Gold Point, Nevada, has gone from about bustling mining town to just a few residents these days. If you love the idea of visiting a deserted location free from the constraints of the urban sprawl, then the old ghost town of Gold Point, Nevada, is the spot for you.
The town was first settled by ranchers and miners during the 1880s, but it wasn’t until gold was discovered by miner J.W. Dunfee in the 1920s that the city would thrive and be aptly renamed Gold Point.
Two thousand people once thronged the streets, which provided the usual saloons, hotels, and stores. Over $ 1’000’000 in gold and silver was extracted from the mines.
Today the population is only about a dozen folks. Still, it does reach as high as 400 for special events, such as the annual Chili Cook-Off held every Memorial Day Weekend or the annual Day after Thanksgiving Turkey Dinner. Gold Point’s residents are dedicated to sharing the rich history and genuinely welcome visitors as a guest to their Nevada Ghost Town.
Revenue the town earns from tourism goes toward the restoration and preservation of the Nevada landmark. The city has an authentic ghost town feel, with about 50 buildings standing from its previous life.
Things to Do and See
The post office serves as a museum and is open on weekends, while the mercantile store is the local gift shop, offering gifts and hats as well as local history books to take a piece of your visit home with you.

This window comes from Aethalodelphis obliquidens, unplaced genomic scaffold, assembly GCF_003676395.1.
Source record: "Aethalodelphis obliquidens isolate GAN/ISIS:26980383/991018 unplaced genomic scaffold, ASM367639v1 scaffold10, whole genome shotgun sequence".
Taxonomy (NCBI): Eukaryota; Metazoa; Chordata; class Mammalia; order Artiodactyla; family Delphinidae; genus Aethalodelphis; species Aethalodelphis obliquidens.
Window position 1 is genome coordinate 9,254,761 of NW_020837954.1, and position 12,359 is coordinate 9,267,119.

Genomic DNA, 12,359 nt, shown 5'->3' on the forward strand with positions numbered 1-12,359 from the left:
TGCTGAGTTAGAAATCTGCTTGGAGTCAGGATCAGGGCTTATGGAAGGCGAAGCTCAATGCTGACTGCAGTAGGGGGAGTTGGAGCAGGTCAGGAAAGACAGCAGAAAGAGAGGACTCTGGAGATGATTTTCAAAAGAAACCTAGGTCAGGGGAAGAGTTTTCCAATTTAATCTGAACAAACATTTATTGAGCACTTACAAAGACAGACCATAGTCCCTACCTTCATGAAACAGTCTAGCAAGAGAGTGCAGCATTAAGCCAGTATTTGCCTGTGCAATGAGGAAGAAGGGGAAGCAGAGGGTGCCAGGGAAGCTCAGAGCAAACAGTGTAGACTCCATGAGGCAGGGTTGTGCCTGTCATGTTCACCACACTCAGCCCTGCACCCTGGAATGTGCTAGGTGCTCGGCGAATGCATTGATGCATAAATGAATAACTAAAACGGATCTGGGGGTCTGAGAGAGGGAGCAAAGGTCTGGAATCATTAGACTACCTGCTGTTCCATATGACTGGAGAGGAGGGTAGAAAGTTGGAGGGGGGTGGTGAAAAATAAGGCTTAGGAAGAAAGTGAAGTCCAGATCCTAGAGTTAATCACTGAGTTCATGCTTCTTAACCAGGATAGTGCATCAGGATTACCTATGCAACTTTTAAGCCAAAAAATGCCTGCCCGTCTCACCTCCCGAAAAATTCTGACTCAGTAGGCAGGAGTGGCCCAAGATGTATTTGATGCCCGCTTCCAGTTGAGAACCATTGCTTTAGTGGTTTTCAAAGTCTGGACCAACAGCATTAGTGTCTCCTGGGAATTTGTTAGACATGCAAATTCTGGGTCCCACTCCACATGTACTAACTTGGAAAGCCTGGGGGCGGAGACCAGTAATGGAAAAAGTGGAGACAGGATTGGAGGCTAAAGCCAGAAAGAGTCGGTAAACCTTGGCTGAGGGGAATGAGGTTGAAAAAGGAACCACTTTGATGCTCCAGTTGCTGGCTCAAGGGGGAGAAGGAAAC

Gold Point visitors can also take a self-guided tour around the town itself or venture out on their own to explore old mining camps, and hundreds of mines are all within a short drive.
Everyone in Gold Point treats you as a guest, and the locals offer an excellent itinerary. That usually starts with a Gold Point Museum tour, followed by a storytelling session and a history lesson by Sheriff Stone.
If you crave some local knowledge, they provide access to hundreds of books and articles about mining and history, including over 8,000 pictures of ghost towns and mining camps.
Gold Point Nevada Saloon
Evenings at Gold Point are reserved for a round of table shuffleboard or pool on a 1909 Brunswick pool table in the local saloon. If you are staying in one of the miner’s cabins, a family-style sit-down dinner is included in the evening.
Staying at Overnight
Gold Point offers rustic accommodations within cabin-style lodging. Though simple, they provide the necessities after a tiring day of exploring.
Each cabin has an antique TV, but stations are limited due to the remote location. Trust me; you will be too busy to miss television. If business calls, the rooms do offer free Wi-Fi Internet for your laptop. Also, you will leave with a full belly as they are plenty of food.
RV travelers can be accommodated year-round, including several sites with electric hook-ups. Always call ahead for reservations, as spaces are limited. 775-482-4653
Getting to Gold Point Nevada
Gold Point Nevada Ghost Town is about a one-hour drive from Tonopah, Nevada.
Gold Point is about a four-hour drive from Las Vegas. Drive North on US 95 approximately 165½ miles (approximately 15 miles past Scotty’s Junction). Turn Left (west) by the Cottontail Ranch onto 266. Go about 7½ miles and turn left on 774. Just eight more miles to Gold Point.